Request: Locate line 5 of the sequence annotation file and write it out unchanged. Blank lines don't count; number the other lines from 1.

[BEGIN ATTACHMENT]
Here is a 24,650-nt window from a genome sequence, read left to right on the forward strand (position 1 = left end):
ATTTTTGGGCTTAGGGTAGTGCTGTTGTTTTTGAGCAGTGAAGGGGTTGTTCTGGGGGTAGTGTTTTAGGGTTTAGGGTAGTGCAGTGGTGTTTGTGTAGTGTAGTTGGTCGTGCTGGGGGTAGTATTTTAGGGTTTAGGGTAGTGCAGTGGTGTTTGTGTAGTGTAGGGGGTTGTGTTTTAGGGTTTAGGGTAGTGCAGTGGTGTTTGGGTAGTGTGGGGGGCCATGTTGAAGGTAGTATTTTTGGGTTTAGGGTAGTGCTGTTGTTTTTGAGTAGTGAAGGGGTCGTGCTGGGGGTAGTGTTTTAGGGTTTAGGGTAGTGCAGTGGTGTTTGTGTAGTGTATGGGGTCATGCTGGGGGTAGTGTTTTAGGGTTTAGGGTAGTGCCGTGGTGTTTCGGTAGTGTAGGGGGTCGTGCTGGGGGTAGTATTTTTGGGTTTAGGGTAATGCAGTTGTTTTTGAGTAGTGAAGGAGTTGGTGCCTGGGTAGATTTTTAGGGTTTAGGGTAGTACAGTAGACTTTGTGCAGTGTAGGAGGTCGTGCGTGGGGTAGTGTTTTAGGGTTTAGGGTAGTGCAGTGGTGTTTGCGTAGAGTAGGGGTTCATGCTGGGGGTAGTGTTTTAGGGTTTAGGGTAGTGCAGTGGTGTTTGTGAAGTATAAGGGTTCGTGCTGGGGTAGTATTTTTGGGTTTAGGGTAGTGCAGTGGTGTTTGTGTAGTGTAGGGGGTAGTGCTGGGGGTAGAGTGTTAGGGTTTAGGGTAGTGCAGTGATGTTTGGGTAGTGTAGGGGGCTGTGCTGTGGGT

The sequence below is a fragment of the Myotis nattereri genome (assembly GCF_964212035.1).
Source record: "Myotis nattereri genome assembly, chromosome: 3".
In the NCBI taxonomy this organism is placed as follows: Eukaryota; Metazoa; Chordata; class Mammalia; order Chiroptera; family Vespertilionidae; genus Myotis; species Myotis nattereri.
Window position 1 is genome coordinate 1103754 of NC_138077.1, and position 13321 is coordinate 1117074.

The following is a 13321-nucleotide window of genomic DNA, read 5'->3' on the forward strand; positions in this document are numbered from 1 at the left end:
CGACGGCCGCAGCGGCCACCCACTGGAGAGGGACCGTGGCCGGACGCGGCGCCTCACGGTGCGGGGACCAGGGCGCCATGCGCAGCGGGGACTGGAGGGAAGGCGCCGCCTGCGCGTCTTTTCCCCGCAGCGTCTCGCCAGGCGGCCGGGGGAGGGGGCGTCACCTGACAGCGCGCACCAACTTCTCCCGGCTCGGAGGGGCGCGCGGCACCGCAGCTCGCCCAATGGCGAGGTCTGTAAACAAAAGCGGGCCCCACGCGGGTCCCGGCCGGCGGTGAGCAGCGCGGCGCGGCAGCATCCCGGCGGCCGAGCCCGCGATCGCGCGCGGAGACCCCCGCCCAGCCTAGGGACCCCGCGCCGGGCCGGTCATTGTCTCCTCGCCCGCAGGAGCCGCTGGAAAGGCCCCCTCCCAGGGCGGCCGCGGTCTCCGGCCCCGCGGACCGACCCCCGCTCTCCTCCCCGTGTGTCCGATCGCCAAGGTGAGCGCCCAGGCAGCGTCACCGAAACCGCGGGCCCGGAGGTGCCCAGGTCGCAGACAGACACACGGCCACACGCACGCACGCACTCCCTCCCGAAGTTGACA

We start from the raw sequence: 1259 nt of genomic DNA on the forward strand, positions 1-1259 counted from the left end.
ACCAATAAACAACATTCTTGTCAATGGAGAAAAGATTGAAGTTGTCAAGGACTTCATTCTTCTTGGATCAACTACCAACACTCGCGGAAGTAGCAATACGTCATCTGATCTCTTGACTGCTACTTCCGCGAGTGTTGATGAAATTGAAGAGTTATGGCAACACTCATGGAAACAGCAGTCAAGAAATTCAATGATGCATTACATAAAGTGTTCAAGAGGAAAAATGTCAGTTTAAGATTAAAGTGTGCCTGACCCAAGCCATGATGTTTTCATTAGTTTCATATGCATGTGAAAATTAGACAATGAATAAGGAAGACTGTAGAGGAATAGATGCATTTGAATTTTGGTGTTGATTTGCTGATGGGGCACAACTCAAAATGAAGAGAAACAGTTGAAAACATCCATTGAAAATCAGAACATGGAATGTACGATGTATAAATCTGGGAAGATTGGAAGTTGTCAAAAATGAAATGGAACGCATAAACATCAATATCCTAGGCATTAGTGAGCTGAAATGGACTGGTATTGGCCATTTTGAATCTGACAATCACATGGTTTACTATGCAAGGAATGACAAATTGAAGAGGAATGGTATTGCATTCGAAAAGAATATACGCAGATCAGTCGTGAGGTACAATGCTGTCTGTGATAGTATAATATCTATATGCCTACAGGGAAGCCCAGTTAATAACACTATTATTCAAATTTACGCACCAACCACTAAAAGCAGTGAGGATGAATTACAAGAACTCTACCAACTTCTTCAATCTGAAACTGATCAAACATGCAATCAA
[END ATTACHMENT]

In the NCBI taxonomy this organism is placed as follows: Eukaryota; Metazoa; Chordata; class Mammalia; order Chiroptera; family Vespertilionidae; genus Myotis; species Myotis nattereri.